The Icon of the Virgin of Tenderness from St Mary's Church Swanage.
Sunday week ago, when the children were looking at the St Mary’s icon, they were asked (by me) to look at Mary’s eyes and describe how they thought she was feeling. They came up with a few thoughts around sadness, and yet tenderness too. She seems to be looking away from Jesus and away from us, out into the world. We considered carefully whether this was from the knowledge of her son’s death on the Cross, or was it a concern for the tragic circumstances of the world - for which Jesus was to die? The violent clashes on the Gaza/Israeli border yesterday underlie just how conflict brings misery and death to the Holy Land still.
Mary’s right hand not only cradles Jesus, but is drawing our attention to him - there is much to ponder as we pick up the lines of sight in the icon and are led by them. So last week, during the service on 6th May, we looked also at Jesus himself and especially at his hands: one up to Mary’s face, one clinging to her mantle. We thought about what this might mean, and I mentioned another icon that I knew, where Jesus’ legs were apparently moving too. There was a restlessness visible, and perhaps this indicates that his coming is not to be without its disturbance and challenge. Jesus is not passively lying in his mother’s arms, he is actively engaging; injecting life and movement and, yes, disturbance. His eyes and hands are taking us to Mary’s face, and from her, outward upon the world.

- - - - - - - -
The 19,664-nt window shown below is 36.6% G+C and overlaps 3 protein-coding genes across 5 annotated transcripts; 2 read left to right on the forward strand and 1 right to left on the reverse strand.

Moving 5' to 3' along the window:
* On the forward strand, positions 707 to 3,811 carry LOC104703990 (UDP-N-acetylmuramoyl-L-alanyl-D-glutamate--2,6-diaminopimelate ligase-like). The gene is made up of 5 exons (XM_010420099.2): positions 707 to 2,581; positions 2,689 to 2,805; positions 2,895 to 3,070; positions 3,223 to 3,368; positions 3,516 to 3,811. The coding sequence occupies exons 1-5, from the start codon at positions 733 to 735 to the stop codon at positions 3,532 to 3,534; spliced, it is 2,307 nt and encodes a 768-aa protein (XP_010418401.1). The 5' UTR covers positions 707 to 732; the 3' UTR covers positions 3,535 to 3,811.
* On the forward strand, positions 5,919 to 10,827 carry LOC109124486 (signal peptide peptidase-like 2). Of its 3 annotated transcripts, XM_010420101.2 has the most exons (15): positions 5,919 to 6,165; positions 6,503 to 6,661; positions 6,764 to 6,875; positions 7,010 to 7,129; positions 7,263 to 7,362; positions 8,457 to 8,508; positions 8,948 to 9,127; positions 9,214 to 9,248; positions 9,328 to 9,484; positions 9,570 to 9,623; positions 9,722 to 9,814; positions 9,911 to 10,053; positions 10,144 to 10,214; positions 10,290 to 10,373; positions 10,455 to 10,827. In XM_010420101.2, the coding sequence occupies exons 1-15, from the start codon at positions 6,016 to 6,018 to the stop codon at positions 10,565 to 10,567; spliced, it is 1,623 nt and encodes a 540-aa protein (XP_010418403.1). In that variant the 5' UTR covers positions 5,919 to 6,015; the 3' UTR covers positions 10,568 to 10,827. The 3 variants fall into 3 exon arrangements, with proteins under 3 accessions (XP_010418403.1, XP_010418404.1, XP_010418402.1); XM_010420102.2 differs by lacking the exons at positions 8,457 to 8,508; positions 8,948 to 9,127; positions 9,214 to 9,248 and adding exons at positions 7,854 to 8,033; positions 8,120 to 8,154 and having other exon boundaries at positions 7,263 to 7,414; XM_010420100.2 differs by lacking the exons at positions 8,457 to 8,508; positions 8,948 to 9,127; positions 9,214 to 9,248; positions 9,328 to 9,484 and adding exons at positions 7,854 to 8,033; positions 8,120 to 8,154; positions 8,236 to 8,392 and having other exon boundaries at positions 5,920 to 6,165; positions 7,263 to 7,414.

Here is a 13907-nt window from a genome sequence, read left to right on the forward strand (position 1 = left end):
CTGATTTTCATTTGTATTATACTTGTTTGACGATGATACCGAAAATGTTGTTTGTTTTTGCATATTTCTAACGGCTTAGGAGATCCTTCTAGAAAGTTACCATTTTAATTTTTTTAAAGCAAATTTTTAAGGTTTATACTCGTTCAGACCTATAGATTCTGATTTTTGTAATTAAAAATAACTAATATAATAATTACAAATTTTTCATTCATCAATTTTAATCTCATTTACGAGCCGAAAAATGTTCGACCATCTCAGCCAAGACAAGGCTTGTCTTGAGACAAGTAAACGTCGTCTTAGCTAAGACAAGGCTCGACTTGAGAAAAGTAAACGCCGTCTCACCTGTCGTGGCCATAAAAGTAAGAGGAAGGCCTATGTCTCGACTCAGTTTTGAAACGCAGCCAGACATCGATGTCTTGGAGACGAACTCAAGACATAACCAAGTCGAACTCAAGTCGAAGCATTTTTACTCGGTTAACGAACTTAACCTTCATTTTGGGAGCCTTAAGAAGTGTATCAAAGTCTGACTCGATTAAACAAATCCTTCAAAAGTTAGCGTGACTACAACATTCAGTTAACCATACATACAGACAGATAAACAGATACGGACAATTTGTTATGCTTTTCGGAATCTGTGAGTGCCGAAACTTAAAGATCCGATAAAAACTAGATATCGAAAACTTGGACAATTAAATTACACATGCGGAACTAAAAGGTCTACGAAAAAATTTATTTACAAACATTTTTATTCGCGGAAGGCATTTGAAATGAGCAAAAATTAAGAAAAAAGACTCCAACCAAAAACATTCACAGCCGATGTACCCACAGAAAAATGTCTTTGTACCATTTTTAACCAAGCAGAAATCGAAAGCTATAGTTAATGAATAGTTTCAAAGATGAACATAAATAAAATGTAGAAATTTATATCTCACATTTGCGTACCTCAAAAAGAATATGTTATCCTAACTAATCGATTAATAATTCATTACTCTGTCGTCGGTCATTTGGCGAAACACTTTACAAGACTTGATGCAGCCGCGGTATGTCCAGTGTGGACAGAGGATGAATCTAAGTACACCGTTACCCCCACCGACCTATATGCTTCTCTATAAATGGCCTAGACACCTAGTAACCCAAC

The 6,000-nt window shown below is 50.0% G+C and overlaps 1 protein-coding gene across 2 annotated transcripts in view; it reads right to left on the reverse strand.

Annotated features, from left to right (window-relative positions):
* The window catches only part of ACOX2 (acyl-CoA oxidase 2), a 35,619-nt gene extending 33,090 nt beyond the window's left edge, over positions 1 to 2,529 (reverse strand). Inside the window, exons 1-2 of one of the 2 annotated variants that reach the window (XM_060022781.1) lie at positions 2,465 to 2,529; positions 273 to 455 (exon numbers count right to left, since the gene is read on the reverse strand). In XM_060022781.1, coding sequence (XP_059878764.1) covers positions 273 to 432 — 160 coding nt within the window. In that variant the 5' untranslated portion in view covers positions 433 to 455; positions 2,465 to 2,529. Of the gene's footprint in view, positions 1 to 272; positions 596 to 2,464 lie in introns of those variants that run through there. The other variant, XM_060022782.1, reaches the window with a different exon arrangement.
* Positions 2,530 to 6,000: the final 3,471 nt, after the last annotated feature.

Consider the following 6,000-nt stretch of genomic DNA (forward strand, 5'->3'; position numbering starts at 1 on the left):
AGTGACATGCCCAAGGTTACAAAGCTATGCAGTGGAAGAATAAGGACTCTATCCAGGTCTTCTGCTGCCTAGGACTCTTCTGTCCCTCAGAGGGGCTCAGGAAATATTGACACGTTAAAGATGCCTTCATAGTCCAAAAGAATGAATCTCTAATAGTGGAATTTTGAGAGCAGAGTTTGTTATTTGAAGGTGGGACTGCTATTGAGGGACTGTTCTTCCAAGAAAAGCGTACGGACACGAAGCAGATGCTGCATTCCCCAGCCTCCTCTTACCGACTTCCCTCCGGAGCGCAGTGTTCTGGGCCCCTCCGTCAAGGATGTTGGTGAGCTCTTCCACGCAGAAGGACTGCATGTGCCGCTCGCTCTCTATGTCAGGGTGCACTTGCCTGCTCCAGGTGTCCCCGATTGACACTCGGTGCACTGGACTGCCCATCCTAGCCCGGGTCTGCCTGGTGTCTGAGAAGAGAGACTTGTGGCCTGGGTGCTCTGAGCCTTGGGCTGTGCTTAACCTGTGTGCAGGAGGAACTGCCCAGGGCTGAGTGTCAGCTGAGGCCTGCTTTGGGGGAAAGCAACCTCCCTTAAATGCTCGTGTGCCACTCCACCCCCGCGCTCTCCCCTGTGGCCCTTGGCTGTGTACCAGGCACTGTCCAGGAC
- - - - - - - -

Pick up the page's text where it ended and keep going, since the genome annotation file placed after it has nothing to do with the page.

There are three stars on Mary’s mantle (one of them is hidden by Jesus himself) on head and shoulders. These represent her virginity, before, during and after the birth of Jesus, and the other characteristics of the icon, which are common to many: small mouths, elongated fingers and noses, full hair on Jesus, and high foreheads, large eyes - reflective of the ‘inner life’ - and common with other ancient eastern representations of human beings - and then there is plenty of gold which gives the visual impact of the icon being more than just a picture, it is about something beyond and above what we are actually seeing.
We learnt of the paint; not actually paint but natural pigments mixed in egg yolk. Red is the colour of divinity, blue that of humanity. Mary’s humanity, peeping through we see a blue shawl over her head, but the mantle clothes her whole person with a reddish/brown. Jesus is clothed half in a pale blue, half in red. The Greek letters beside Mary’s head signify “Mother of God”, beside her son “Jesus Christ”. The merging of the haloes emphasises their unity, and radiates, as does the whole icon, the mystery that is the Word made flesh and living amongst us.